Ucla transportation Land Use Environment Connection Symposium


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An Overview of Biofuels

  • UCLA Transportation - Land Use - Environment Connection Symposium

  • Global Energy and Climate Change

  • New Vehicles, New Fuels II: Exploring the Alternatives

  •   UCLA Lake Arrowhead Conference Center

  • October 23, 2006

  • Steve Shaffer

  • Office of Agriculture and Environmental Stewardship

  • California Department of Food and Agriculture


Overview

  • What can biofuels be made from?

  • How are they produced?

  • What are these biofuels – now and in the future?

  • What must we consider?

    • Global energy and natural resources trends
    • Issues – opportunities and challenges
  • Summary and conclusions





Feedstock Sources

  • Conventional crops – corn, sorghum, sugar cane, sugar beets, soybeans, canola/rapeseed, other oil seed crops, trees –pine, fir, poplar

  • Residuals – Agriculture, urban, forestry

    • Manure, trees and vines, straws, food precessing
    • Green, food, paper and cardboard, wood
    • Mill, pulp, slash, thinnings
  • Dedicated crops – grasses, trees, other plants, aquatic systems (algae) and other microbial systems



Biomass Energy Potential



Feedstock Quantity

  • USDA/DOE – 1.3 billion tons/years – optimistic?

  • California – Biomass Collaborative

    • Over 80 million tons produced
    • Potential sustainable use - 30 million tons
    • By 2050 - 48 million tons
    • Current use – 5 million tons


Biomass Energy Potential

  • 1 billion tons of biomass =

    • 35 billion to 70 billion gallons of gasoline equivalent (GGE)
    • 1 million MWe


Conversion Processes

  • Combustion

  • Gasification

  • Pyrolysis

  • Thermal depolymerization

  • Hydrolysis – chemical and enymatic

  • Synthesis

  • Extraction

  • Fermentation

  • Concentration – distillation and filtration



Fuels

  • Alcohols – ethanol, methanol, butanol, etc.

  • Ethers – MTBE, ETBE, TAME, DME

  • Biodiesel – esterified plant and animal fats

  • Bio-derived oils – hydrocarbons – bio-oil, Fischer-Tropsch diesel.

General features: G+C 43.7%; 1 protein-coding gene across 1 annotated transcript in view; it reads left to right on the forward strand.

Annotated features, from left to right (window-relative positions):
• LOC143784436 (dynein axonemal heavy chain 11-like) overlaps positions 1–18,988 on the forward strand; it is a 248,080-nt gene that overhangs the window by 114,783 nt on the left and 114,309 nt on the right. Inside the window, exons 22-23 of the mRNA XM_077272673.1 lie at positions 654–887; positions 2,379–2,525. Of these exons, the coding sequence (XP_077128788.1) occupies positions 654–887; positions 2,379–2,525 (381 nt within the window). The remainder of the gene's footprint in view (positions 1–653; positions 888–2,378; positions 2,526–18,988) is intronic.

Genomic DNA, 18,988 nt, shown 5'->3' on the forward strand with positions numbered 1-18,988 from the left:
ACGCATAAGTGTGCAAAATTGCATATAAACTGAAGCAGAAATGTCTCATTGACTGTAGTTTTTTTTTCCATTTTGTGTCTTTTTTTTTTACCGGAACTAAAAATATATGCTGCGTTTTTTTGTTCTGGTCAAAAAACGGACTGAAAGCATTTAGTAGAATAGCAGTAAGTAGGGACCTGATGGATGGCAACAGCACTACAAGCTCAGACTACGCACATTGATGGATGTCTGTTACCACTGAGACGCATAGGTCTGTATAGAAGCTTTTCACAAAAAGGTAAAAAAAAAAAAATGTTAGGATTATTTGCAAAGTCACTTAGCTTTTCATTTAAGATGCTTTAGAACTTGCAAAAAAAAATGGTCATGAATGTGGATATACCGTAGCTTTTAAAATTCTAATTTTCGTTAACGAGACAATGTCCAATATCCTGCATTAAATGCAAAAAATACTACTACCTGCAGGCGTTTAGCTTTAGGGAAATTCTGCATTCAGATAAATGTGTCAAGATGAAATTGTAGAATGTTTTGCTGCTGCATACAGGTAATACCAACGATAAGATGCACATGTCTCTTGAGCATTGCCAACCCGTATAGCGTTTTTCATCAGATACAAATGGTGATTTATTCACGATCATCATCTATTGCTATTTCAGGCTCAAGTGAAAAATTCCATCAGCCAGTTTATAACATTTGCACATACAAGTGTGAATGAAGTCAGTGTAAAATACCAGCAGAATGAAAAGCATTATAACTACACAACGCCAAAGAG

• Biomethane – purified biogas.

  • Electricity – combustion, gasification, fuel cell.

  • Hydrogen – secondary product reformed from above, or primary production e.g. algae.



Global Trends

  • Human Population

  • Arable land

  • Water supplies and use

  • Energy supplies and use

  • Atmospheric chemistry - (GHGs) and criteria pollutants

  • Biodiversity

  • Consolidation versus decentralization



United Nations Data

  • 1997 Report by the Commission on Sustainable Development

  • Population Trends

  • Land Use Trends

  • Water Use Trends

  • Food Supply Trends



Population

  • The current global human population stands at six billion. It is expected to grow to 8.3 billion by 2025 and to 9.3 billion by 2050.



Global Water Consumption



Land and Water

  • 20% of the world’s cropland is irrigated, but produces over 40% of the food supply.

  • The UN report estimates that to provide a healthy diet to the world’s population in 2025, a 50% to 100% increase in water for food production will be needed. The bulk of the increase in food production will have to come from irrigated land.

  • A series of local and regional water crises with global implications may put global food supplies in jeopardy.



Oil Price Trends



US CO2 Emissions



Issues – (Sustainability)

  • Life cycle cost analyses

    • Wells-to-Wheels; LEM/LCA; cradle-to-grave;
    • Wang; Delucchi; Kammen and others
  • Energy quality/utility

    • Density
    • Flexibility
    • Transportability
    • Storability
    • Efficiency


Issues - continued

  • Multiple objectives management

    • A new definition of agriculture – food, feed, fiber, flowers, fuel, fauna,
  • Public Policy

    • Agriculture – crop subsidies; land use; food vs. fuel
    • Energy – supply, cost, security
    • Environmental – climate change; forest health; urban waste management; AQ; WQ; soil conservation; biodiversity
    • Economic – balance of trade; local jobs and taxes
    • Geopolitical – national security


Issues – still more

  • Technology

    • Genetically modified organisms
    • Nanotechnology
    • Competition – nuclear and (hopefully) clean coal; wind and solar
    • Environmental justice and NIMBY
  • …and Energy Efficiency



Conclusions

  • Biofuels will contribute to sustainable energy supplies – how much and in what form are yet to be determined.

  • Several Keys –

    • Informed policy based on continuous research and development
    • Strategies that achieve multiple objectives and benefits
    • Public policies that recognize multiple benefits and internalize external disbenefits



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